There is an eclectic mix of holes at Strandhill which continually keeps the golfer on his toes. Some provide championship-esque style golf whilst others are quite bizarre – but in a good way – with the rest lying somewhere in the middle. There’s never a dull moment golfing here along the Wild Atlantic Way.
The hotchpotch style is the result of a varied landscape and the course expanding with new holes being added over the years. Ultimately this enhances the experience considerably. The course sits on a small site but plays big, or at least it did in the four-club wind I encountered on my visit!
Strandhill Golf Club was founded in 1931 as a nine-hole golf course although this was redesigned within a decade. The present 18-hole course was opened in 1973 but subsequently altered via the input of several members. The club have more recently carried out significant re-bunkering as well as tee work and minor reshaping of some holes. Work continues as funds allow.
After an awkward opening tee shot we trace the beautiful coastline of Cullenamore Beach for a few holes under the gaze of Knocknarea, a clear-cut limestone mountain, where we discover some excellent green complexes and a bold-as-brass one at the fourth where we must fire up to a green plateaued into a large sand dune; anything short and your ball will roll back maybe 40 meters. The fourth isn’t a great hole but it’s black and white with no grey area and often holes like this work very well.
There is talk on the club website of extending into duneland behind the fourth green to add a couple of new holes which may alter the existing fourth and also enable the club to lose some of their weaker holes in a complete re-routing of the links.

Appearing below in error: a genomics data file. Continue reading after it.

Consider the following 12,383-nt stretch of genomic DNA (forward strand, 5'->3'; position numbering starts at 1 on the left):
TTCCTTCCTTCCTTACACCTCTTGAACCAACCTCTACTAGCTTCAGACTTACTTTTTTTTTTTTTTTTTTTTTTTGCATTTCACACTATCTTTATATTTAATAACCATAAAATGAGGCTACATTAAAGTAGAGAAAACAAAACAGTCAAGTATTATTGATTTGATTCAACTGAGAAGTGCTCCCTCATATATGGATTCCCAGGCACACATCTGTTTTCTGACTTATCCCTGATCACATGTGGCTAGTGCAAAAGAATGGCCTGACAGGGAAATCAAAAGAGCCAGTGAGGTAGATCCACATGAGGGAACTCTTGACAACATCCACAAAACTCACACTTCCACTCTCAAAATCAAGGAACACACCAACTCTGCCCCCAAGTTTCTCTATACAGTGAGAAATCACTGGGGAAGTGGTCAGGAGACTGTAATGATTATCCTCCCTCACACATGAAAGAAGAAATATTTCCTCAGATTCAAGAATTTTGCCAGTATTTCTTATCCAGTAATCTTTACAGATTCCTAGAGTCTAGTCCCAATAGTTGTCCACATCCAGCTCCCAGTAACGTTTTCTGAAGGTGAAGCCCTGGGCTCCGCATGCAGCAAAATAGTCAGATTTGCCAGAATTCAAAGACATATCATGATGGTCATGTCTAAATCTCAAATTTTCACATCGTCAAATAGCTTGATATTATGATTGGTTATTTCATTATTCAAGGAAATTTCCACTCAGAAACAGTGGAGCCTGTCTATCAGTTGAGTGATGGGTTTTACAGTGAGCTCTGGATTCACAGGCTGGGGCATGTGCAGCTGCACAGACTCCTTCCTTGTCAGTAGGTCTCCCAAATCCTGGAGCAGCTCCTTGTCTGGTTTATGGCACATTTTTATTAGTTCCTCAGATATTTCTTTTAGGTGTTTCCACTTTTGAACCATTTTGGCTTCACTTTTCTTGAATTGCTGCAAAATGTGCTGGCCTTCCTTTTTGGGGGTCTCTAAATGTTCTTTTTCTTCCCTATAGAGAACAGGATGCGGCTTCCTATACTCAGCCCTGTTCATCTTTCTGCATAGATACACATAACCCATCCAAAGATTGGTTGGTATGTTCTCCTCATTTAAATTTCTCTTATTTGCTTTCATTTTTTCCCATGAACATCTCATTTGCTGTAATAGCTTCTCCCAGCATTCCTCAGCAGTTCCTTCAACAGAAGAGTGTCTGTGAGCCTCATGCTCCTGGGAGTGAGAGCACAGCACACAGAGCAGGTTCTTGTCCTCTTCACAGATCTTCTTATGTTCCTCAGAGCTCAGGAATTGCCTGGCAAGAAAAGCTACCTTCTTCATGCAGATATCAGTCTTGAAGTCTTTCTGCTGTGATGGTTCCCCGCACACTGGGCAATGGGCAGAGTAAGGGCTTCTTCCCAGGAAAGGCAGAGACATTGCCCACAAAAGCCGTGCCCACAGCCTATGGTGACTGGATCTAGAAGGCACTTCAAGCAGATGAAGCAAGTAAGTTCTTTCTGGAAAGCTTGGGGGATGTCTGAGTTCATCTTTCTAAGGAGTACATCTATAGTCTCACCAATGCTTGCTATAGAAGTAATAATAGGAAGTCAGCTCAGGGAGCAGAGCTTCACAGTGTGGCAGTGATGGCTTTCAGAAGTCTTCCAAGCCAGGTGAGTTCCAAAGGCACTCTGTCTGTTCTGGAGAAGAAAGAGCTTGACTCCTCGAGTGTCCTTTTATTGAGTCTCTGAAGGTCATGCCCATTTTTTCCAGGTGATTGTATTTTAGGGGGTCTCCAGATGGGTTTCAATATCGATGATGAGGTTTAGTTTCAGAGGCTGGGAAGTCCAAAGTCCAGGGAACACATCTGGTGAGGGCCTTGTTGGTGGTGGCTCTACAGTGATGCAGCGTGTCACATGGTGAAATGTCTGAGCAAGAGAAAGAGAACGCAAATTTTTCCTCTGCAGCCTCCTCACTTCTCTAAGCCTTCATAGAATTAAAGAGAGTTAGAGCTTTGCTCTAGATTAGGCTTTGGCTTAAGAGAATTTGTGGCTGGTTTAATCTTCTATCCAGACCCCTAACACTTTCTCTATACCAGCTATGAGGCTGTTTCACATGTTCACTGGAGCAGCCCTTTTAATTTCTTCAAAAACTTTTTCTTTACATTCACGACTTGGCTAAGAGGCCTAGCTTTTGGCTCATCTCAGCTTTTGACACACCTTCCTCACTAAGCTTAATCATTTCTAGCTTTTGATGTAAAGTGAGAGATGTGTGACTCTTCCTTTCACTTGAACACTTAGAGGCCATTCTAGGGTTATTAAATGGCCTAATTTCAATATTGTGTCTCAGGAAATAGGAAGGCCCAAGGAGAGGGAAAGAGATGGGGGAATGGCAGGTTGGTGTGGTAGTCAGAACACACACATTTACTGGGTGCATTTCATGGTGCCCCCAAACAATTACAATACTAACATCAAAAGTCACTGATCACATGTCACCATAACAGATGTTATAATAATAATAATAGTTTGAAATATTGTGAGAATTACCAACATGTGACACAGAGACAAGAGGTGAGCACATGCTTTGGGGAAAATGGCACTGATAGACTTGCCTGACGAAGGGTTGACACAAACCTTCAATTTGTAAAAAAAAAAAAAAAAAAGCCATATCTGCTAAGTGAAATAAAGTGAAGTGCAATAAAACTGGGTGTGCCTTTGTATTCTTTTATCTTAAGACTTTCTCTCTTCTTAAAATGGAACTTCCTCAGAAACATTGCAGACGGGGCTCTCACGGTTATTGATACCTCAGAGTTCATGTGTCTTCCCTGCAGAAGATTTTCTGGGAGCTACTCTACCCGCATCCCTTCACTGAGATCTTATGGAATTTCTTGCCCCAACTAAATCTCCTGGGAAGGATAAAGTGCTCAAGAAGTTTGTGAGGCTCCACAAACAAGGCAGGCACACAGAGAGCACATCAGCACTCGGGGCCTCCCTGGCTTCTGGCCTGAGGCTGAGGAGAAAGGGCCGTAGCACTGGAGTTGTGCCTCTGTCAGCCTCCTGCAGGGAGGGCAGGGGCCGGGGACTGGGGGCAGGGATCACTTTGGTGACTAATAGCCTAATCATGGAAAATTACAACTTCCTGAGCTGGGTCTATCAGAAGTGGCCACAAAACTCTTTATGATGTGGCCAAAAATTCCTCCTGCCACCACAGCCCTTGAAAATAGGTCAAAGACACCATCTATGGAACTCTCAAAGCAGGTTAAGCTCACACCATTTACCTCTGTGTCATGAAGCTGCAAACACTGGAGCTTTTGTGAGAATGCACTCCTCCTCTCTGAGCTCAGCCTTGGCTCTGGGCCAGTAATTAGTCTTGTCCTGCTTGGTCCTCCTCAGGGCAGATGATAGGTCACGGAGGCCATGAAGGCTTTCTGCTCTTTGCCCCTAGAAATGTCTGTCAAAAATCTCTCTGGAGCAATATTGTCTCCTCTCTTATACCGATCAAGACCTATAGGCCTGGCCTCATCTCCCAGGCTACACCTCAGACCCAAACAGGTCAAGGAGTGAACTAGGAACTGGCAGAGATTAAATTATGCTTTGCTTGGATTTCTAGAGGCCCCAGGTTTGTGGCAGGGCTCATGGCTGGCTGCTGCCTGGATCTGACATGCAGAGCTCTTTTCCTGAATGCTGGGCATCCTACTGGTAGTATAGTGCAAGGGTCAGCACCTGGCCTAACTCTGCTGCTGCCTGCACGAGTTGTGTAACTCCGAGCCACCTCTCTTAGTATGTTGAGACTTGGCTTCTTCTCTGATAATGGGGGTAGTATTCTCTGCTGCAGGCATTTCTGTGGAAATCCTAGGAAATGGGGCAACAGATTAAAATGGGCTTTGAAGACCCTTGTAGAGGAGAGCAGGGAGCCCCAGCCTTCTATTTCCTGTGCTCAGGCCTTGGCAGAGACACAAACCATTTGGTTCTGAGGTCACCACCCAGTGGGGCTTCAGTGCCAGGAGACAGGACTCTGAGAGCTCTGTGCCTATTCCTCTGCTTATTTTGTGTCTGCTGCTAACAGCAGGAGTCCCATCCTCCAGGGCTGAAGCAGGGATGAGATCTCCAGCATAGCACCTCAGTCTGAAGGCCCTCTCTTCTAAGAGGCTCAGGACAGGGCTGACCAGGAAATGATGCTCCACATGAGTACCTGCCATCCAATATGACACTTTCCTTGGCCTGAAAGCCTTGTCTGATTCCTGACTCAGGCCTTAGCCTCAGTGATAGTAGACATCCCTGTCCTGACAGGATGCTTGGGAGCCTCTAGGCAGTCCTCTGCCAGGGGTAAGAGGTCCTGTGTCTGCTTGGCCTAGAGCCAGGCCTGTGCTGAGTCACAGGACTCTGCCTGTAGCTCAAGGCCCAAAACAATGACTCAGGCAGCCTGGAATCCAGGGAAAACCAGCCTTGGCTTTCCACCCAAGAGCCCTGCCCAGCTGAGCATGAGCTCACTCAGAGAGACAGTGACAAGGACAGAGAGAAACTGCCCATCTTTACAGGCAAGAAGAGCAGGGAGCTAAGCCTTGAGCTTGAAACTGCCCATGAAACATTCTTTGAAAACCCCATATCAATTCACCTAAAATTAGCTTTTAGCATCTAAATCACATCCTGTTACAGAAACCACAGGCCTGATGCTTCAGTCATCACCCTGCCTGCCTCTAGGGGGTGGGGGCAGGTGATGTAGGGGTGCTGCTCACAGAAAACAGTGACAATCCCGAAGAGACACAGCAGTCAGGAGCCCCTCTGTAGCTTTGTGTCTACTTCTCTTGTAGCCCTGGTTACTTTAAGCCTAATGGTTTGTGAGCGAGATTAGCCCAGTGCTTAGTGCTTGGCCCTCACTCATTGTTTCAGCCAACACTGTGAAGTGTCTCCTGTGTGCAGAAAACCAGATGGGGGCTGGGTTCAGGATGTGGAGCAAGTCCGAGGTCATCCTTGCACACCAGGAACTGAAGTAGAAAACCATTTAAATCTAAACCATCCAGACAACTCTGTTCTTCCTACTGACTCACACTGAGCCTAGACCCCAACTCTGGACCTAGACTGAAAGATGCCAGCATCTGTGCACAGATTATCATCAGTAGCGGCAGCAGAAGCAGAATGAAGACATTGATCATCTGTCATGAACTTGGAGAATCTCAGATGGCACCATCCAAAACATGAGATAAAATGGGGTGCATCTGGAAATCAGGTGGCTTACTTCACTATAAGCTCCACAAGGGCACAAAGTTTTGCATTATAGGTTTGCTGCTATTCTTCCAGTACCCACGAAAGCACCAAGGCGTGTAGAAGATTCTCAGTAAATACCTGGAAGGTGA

We then embark on a run of holes that offers everything. The 5th and 6th are preposterously good. The bubbling fairway of the former – a par five - is a sight to behold and a joy to play, however, the angled drive from an elevated tee at this hole is also highly strategic and the basin green is a satisfying conclusion to a glorious hole which encourages bravery and shotmaking but also most likely requires the golfer to have a good sense of humour as things could potentially go wrong… through no fault of their own!
And then Strandhill delivers one of the best holes on the island of Ireland. The 6th is a thing of true beauty. The par-four sweeps to the right through dunes to a churning fairway that gradually reveals itself before the glorious view of the infinity green complex appears and becomes fully visible. A pair of greenside bunkers down the left ensure an approach from the tighter right side is preferred on a hole that is truly all-world. Simple strategy and visuals work in tandem here to create a real beauty. I haven’t been as blown away by a hole since playing Portrush last year. I have a feeling the original hole may have played from the other side of the fifth green as you can make out an old fairway but whoever moved the tee closer towards the clubhouse has pulled off a masterstroke.